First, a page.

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Gender language

(42 Posts)
Fennel Mon 04-Jul-22 11:56:00

I didn't know which forum to put this in.
Has anyone else noticed the increased use in the media of the word 'queer' to describe homosexuals? It makes me cringe because I think it was banned in the 'old days'.
But it seems to be permitted now.
Reminds me of the saying the more things change, the more they stay the same.

MerylStreep Mon 04-Jul-22 12:02:38

Fennel
The gay community use the word queer quite a lot.
Only this morning on MN a lesbian used the word in a positive way.

Doodledog Mon 04-Jul-22 12:08:40

It has been 'reclaimed'. That sometimes happens when a group want to take the sting out of a term that has been used as an insult.

It is often better for those who don't belong to that group to continue not to use it, as sometimes it will cause offence - eg the N word is used in the US by some people of colour, but it is still very much not acceptable for white people to use it - but I think that 'queer' is now considered pretty safe. It doesn't mean just gay, but also includes anyone whose sexuality is not heterosexual. It now seems to include so-called 'gender variations', too.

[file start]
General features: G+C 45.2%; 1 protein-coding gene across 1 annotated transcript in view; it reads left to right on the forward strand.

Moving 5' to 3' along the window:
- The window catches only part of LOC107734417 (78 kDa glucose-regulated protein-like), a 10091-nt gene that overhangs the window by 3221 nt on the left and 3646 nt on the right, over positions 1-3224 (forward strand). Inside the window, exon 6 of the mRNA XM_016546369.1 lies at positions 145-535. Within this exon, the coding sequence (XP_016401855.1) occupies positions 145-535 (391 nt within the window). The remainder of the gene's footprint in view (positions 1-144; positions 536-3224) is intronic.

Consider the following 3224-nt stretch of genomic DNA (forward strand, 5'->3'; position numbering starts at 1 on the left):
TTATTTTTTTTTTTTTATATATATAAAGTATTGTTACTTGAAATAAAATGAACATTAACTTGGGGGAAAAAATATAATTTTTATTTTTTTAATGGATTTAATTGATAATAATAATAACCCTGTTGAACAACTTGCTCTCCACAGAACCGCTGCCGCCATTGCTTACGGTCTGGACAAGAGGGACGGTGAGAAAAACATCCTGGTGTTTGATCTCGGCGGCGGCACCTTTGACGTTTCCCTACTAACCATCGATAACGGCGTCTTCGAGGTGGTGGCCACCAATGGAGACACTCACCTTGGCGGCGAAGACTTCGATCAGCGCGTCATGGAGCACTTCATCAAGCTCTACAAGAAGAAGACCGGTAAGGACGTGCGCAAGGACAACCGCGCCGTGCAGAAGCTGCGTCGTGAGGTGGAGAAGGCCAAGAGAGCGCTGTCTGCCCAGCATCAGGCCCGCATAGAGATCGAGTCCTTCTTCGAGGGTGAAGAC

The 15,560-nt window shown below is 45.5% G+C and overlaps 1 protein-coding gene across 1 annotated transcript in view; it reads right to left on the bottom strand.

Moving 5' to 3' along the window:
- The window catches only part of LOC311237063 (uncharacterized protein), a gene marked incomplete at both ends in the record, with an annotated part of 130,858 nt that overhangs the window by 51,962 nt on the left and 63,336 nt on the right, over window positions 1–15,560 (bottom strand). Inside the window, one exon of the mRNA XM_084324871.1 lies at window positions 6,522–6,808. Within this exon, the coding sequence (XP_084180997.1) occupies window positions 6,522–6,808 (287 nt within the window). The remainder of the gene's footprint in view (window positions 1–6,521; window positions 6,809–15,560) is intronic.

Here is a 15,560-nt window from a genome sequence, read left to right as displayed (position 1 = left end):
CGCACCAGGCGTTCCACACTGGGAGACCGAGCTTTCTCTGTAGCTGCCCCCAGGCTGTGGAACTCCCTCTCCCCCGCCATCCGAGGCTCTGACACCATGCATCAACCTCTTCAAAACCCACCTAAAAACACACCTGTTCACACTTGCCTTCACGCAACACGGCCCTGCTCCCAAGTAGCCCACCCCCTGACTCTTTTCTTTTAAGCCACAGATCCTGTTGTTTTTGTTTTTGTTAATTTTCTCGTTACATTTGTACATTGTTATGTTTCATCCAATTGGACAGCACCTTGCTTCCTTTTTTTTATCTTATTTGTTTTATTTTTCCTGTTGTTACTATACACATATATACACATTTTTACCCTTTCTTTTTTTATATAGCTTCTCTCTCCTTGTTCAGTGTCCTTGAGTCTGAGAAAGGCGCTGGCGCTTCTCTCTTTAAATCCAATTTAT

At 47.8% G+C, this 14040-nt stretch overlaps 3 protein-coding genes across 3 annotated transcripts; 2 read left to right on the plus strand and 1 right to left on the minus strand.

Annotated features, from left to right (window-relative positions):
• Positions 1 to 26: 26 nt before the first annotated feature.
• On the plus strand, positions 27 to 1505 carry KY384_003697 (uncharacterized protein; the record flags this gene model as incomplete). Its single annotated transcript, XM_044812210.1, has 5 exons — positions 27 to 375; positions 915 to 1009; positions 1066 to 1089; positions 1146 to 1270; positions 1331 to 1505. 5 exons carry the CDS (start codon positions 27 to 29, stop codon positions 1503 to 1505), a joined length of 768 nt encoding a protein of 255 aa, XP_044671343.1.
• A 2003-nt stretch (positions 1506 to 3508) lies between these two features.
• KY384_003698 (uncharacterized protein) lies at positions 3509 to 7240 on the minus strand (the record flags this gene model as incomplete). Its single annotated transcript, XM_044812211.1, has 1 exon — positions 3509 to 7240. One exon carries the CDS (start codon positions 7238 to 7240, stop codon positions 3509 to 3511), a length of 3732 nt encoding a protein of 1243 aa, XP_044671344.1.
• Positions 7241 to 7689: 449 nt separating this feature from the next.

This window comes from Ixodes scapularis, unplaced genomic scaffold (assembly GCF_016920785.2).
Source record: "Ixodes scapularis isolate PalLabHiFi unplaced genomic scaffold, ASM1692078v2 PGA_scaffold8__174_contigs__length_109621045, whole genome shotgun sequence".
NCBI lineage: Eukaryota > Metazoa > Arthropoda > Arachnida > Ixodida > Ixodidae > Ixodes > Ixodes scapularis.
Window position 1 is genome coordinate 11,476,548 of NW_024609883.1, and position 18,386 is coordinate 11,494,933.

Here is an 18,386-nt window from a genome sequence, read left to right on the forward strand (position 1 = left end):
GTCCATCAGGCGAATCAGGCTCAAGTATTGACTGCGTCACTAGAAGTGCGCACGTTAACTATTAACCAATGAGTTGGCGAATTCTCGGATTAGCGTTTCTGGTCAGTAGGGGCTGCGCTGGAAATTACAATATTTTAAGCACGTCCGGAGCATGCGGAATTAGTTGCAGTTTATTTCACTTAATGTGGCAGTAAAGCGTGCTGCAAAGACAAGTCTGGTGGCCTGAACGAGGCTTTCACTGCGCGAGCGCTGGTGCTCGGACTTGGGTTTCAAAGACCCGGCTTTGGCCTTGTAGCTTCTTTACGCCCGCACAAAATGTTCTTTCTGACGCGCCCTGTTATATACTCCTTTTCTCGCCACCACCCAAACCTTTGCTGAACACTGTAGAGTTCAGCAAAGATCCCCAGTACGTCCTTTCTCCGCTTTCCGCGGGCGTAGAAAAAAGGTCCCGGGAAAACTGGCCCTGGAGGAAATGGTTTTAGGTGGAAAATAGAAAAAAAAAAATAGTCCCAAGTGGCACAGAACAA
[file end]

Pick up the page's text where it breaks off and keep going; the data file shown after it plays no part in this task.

maddyone Mon 04-Jul-22 12:19:26

I will never use that word. My son is gay. He is married to his long term partner and they have adopted a lovely little boy, our grandson. He is a successful barrister and I am very proud of him. If you saw my son or my son in law outside you would never know they are gay. As I said, I would never use that word, even though I’m aware that it has been reclaimed by some in the gay community.

Doodledog Mon 04-Jul-22 12:32:47

I think that's fair enough, maddyone, and I can understand why you don't like it.

I find the 'reclaiming' thing a bit difficult too, although I understand why it happens.

TerriBull Mon 04-Jul-22 12:49:22